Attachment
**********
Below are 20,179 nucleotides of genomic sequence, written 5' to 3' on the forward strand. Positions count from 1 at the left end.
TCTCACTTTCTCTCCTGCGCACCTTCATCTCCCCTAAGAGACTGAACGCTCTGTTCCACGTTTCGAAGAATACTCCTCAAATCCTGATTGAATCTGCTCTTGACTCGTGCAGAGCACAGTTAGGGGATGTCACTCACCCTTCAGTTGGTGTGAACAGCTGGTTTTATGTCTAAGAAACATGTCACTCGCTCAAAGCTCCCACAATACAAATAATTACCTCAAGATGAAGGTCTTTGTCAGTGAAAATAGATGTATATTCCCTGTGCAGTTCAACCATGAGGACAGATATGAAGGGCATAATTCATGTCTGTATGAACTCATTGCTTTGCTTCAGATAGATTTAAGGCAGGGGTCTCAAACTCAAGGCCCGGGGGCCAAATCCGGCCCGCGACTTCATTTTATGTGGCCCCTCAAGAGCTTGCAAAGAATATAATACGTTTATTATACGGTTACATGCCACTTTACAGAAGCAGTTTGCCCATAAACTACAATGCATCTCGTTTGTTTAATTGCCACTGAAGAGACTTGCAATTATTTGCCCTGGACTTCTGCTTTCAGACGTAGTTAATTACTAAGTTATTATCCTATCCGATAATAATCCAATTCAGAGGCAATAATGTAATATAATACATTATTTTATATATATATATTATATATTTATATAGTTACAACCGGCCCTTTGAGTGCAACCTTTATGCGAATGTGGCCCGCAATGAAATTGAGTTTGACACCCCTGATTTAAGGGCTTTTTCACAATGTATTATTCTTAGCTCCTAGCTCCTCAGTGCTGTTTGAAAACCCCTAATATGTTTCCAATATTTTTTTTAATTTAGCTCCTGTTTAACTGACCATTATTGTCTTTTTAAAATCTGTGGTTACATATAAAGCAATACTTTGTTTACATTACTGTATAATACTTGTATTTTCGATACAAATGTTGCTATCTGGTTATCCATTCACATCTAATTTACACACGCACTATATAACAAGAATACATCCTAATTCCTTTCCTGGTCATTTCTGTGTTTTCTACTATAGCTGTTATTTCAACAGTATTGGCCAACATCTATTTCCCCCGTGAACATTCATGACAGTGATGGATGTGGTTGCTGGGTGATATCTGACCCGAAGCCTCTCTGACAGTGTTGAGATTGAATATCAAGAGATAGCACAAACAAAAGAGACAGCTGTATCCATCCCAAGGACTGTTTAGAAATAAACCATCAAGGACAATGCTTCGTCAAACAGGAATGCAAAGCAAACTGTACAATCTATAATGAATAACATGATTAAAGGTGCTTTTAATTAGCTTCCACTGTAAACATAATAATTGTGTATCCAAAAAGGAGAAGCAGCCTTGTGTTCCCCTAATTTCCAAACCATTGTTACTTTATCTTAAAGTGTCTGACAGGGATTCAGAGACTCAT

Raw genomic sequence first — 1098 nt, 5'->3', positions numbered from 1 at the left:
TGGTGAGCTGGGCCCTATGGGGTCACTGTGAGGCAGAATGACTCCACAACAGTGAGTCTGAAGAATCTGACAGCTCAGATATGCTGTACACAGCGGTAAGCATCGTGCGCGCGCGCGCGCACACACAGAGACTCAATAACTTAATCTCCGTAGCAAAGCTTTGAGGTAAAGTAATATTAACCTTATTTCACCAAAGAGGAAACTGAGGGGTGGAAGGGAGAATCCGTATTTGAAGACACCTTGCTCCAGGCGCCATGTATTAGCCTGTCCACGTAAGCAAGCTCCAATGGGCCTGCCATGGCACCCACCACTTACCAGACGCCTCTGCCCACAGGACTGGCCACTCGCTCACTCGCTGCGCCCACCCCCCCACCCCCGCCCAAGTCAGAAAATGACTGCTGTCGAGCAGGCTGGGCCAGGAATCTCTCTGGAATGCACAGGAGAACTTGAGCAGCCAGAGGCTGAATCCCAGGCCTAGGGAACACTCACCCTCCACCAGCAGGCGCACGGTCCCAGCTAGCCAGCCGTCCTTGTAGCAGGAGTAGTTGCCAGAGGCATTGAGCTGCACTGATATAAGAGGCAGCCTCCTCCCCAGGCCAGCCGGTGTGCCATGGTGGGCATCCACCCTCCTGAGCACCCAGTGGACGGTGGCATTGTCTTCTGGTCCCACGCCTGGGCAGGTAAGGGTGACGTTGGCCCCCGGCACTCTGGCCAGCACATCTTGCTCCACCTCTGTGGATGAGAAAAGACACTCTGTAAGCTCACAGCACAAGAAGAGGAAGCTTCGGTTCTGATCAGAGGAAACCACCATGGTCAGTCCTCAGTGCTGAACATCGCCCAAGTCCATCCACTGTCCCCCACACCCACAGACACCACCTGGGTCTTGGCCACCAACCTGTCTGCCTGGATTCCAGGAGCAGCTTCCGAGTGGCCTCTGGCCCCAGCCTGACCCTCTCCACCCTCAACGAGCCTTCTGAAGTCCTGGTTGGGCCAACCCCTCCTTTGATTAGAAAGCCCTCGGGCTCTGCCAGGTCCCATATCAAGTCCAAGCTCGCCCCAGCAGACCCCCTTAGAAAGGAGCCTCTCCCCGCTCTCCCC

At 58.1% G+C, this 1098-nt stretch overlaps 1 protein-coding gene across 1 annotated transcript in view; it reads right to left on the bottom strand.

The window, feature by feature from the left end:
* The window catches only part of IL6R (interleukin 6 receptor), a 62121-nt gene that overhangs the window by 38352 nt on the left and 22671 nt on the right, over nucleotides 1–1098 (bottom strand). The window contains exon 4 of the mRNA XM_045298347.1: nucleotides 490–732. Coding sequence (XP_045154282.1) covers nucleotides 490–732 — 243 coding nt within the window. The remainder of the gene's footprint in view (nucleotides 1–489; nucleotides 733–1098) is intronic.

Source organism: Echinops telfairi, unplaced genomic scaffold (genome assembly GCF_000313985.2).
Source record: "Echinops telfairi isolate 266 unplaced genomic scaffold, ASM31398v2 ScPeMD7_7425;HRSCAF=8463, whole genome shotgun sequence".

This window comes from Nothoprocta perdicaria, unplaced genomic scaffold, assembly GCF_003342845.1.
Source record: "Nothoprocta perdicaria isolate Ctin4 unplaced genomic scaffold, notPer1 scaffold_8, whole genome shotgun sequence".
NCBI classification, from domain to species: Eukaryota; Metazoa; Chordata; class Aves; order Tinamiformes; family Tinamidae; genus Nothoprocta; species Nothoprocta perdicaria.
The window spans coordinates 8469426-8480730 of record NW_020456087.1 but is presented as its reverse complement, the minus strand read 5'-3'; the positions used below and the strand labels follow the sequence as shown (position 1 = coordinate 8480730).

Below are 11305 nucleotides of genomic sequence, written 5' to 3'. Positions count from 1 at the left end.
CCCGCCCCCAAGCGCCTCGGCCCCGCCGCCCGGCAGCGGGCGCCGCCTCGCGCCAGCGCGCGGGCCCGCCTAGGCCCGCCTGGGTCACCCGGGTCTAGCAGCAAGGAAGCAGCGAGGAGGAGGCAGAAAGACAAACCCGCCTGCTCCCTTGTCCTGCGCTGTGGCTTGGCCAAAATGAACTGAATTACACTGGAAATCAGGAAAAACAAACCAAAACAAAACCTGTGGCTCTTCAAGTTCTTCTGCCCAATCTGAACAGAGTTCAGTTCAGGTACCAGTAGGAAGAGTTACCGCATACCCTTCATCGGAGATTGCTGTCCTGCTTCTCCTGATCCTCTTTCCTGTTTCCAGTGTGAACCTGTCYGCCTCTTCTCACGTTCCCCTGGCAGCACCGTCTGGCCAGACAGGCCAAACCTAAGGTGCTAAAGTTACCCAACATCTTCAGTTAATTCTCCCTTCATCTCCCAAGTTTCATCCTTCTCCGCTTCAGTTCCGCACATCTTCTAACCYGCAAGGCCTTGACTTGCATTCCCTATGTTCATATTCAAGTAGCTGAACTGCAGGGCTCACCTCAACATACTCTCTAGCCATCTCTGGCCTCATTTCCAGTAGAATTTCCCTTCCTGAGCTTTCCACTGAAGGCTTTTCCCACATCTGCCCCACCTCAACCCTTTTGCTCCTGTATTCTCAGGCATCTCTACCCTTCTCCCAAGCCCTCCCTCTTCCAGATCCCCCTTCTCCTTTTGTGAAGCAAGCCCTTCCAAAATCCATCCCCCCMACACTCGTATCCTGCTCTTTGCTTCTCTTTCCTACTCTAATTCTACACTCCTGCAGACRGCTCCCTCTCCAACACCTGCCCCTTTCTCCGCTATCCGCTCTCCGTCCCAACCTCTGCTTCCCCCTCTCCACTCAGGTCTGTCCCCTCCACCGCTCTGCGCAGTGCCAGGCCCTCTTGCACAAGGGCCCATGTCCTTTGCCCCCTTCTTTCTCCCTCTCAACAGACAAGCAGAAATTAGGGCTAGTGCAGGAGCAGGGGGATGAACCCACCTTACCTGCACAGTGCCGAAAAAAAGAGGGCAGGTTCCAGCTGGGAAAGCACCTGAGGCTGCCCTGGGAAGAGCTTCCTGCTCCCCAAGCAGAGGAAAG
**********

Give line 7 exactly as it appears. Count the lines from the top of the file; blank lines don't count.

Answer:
* The window catches only part of IL6R (interleukin 6 receptor), a 62121-nt gene that overhangs the window by 38352 nt on the left and 22671 nt on the right, over nucleotides 1–1098 (bottom strand). The window contains exon 4 of the mRNA XM_045298347.1: nucleotides 490–732. Coding sequence (XP_045154282.1) covers nucleotides 490–732 — 243 coding nt within the window. The remainder of the gene's footprint in view (nucleotides 1–489; nucleotides 733–1098) is intronic.